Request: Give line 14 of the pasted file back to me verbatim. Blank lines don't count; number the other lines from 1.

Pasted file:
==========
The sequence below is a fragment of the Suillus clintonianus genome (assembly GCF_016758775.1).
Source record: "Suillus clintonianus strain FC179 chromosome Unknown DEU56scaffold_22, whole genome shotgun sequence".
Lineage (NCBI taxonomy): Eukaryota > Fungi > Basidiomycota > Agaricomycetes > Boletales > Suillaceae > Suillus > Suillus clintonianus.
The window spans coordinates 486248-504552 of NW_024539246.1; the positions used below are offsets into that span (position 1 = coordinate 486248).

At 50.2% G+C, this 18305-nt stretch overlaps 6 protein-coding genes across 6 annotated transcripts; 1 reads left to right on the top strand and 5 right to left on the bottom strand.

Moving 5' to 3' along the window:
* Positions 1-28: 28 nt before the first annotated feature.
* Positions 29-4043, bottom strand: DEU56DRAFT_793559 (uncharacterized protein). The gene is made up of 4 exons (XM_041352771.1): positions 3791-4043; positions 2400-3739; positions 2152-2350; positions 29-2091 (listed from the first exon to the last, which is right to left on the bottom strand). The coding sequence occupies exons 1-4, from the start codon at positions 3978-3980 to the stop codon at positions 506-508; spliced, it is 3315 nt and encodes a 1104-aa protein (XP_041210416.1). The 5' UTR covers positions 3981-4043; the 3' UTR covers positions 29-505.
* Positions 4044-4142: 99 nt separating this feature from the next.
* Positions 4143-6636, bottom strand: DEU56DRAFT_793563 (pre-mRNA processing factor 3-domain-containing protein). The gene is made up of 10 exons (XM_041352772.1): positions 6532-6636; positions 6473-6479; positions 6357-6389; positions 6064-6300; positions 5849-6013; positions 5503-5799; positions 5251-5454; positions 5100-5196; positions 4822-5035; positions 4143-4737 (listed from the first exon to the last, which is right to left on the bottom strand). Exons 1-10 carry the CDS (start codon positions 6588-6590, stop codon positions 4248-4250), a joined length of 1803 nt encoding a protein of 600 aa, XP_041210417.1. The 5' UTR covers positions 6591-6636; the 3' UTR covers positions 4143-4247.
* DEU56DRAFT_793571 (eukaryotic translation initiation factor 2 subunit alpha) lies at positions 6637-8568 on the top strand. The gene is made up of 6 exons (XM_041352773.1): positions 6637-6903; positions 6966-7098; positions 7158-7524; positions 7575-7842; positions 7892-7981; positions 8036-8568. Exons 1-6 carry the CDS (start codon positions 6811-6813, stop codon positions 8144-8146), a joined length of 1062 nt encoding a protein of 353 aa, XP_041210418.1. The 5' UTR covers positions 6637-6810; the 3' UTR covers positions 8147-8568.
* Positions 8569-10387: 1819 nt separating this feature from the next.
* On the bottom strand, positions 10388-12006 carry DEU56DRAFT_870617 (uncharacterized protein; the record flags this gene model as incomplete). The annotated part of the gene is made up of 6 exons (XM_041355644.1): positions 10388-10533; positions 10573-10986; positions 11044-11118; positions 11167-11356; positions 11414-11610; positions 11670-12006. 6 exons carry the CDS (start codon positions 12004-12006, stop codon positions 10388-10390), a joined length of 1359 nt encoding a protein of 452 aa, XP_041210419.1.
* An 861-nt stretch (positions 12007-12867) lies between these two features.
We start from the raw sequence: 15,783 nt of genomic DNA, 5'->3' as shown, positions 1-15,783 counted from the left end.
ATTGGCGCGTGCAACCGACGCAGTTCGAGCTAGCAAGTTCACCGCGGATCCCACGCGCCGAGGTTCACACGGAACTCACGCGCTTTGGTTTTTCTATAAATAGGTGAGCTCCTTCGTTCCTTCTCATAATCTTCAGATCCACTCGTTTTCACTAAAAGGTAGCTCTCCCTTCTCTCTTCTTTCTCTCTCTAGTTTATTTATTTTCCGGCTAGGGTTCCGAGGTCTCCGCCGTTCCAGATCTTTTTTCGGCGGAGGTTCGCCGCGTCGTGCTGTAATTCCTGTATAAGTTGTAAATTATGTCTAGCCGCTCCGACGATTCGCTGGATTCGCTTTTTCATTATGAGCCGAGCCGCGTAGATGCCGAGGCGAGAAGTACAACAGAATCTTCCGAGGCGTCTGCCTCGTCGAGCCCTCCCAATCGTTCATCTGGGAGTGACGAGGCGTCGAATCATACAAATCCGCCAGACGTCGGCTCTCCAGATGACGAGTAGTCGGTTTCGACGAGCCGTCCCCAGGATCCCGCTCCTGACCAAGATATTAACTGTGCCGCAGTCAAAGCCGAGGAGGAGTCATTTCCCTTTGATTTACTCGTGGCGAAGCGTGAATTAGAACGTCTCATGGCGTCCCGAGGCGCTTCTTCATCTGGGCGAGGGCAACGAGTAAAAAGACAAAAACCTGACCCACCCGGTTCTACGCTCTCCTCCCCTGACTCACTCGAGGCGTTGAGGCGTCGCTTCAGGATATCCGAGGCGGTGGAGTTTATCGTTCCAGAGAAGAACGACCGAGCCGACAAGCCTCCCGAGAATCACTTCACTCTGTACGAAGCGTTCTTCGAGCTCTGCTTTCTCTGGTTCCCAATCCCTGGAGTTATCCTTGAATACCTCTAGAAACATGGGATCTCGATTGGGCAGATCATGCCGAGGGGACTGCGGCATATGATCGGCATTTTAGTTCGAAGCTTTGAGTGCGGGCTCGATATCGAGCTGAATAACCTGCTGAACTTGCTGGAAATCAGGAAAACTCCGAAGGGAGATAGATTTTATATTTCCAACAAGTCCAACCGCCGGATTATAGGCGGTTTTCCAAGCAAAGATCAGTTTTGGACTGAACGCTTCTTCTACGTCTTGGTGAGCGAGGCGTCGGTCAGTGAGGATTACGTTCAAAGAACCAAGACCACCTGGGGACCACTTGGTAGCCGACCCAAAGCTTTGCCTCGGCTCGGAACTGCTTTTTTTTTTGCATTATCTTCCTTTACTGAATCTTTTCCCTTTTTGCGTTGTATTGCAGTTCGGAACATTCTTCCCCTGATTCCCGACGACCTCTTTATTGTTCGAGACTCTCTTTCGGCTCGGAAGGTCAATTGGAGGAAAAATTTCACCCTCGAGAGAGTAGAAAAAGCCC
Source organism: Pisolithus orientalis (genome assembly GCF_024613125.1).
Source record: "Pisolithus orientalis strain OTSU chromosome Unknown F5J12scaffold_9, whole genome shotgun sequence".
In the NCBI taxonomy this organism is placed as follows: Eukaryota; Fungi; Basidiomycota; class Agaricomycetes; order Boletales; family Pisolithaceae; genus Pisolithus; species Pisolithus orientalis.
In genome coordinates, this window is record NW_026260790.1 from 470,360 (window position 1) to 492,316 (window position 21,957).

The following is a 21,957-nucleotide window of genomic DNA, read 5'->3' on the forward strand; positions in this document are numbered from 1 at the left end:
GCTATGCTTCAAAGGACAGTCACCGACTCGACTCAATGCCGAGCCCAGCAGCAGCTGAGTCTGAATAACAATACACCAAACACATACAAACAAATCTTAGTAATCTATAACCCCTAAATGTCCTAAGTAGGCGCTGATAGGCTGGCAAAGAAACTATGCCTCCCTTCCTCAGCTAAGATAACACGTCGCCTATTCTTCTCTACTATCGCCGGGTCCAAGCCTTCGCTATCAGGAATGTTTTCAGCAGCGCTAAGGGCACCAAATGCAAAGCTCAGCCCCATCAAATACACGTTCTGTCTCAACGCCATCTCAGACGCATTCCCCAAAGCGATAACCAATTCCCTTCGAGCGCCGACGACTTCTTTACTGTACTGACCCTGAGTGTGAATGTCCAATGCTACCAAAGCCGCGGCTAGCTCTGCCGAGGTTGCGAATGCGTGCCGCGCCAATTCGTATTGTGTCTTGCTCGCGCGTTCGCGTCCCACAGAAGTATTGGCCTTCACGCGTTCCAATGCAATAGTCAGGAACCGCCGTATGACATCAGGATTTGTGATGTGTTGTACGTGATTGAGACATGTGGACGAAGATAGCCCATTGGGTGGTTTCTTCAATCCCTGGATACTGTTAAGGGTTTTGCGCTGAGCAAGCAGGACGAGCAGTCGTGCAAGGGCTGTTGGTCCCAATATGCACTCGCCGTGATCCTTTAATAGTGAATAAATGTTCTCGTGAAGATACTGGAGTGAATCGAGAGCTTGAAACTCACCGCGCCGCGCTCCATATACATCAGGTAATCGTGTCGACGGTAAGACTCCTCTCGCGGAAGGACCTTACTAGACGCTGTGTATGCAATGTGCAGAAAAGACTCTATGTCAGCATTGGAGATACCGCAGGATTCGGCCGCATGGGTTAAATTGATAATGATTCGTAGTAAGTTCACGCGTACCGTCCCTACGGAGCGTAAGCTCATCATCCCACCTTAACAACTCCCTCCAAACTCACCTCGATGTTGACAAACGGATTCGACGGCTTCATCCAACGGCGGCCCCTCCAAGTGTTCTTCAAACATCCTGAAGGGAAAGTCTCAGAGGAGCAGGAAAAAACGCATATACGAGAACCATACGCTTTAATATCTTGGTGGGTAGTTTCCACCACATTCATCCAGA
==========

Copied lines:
* An 861-nt stretch (positions 12007-12867) lies between these two features.